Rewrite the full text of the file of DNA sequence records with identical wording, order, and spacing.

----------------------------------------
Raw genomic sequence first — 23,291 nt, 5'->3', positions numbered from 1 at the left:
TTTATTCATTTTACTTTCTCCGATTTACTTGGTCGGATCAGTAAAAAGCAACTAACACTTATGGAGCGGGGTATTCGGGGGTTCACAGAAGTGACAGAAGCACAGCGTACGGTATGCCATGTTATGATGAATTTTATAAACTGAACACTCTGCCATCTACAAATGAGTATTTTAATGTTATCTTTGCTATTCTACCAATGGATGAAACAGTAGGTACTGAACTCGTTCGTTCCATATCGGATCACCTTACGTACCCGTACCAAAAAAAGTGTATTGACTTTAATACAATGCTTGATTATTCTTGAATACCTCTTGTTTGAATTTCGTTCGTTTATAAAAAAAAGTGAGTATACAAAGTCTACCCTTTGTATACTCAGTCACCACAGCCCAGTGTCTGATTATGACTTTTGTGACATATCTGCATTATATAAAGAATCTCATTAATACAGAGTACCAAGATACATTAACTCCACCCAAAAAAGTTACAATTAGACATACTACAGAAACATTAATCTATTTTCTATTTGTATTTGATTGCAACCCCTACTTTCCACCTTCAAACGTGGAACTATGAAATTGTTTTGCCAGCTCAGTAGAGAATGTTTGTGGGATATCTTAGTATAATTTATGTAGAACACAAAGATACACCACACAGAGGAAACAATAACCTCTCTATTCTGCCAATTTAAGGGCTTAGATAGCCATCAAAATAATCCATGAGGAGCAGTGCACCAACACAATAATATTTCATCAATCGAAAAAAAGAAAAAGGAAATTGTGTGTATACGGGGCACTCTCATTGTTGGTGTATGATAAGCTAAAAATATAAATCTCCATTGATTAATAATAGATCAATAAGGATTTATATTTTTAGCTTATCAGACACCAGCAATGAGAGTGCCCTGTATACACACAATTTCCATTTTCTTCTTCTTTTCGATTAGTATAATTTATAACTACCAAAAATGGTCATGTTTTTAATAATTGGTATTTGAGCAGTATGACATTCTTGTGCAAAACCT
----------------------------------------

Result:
Raw genomic sequence first — 23,291 nt, 5'->3', positions numbered from 1 at the left:
TTTATTCATTTTACTTTCTCCGATTTACTTGGTCGGATCAGTAAAAAGCAACTAACACTTATGGAGCGGGGTATTCGGGGGTTCACAGAAGTGACAGAAGCACAGCGTACGGTATGCCATGTTATGATGAATTTTATAAACTGAACACTCTGCCATCTACAAATGAGTATTTTAATGTTATCTTTGCTATTCTACCAATGGATGAAACAGTAGGTACTGAACTCGTTCGTTCCATATCGGATCACCTTACGTACCCGTACCAAAAAAAGTGTATTGACTTTAATACAATGCTTGATTATTCTTGAATACCTCTTGTTTGAATTTCGTTCGTTTATAAAAAAAAGTGAGTATACAAAGTCTACCCTTTGTATACTCAGTCACCACAGCCCAGTGTCTGATTATGACTTTTGTGACATATCTGCATTATATAAAGAATCTCATTAATACAGAGTACCAAGATACATTAACTCCACCCAAAAAAGTTACAATTAGACATACTACAGAAACATTAATCTATTTTCTATTTGTATTTGATTGCAACCCCTACTTTCCACCTTCAAACGTGGAACTATGAAATTGTTTTGCCAGCTCAGTAGAGAATGTTTGTGGGATATCTTAGTATAATTTATGTAGAACACAAAGATACACCACACAGAGGAAACAATAACCTCTCTATTCTGCCAATTTAAGGGCTTAGATAGCCATCAAAATAATCCATGAGGAGCAGTGCACCAACACAATAATATTTCATCAATCGAAAAAAAGAAAAAGGAAATTGTGTGTATACGGGGCACTCTCATTGTTGGTGTATGATAAGCTAAAAATATAAATCTCCATTGATTAATAATAGATCAATAAGGATTTATATTTTTAGCTTATCAGACACCAGCAATGAGAGTGCCCTGTATACACACAATTTCCATTTTCTTCTTCTTTTCGATTAGTATAATTTATAACTACCAAAAATGGTCATGTTTTTAATAATTGGTATTTGAGCAGTATGACATTCTTGTGCAAAACCT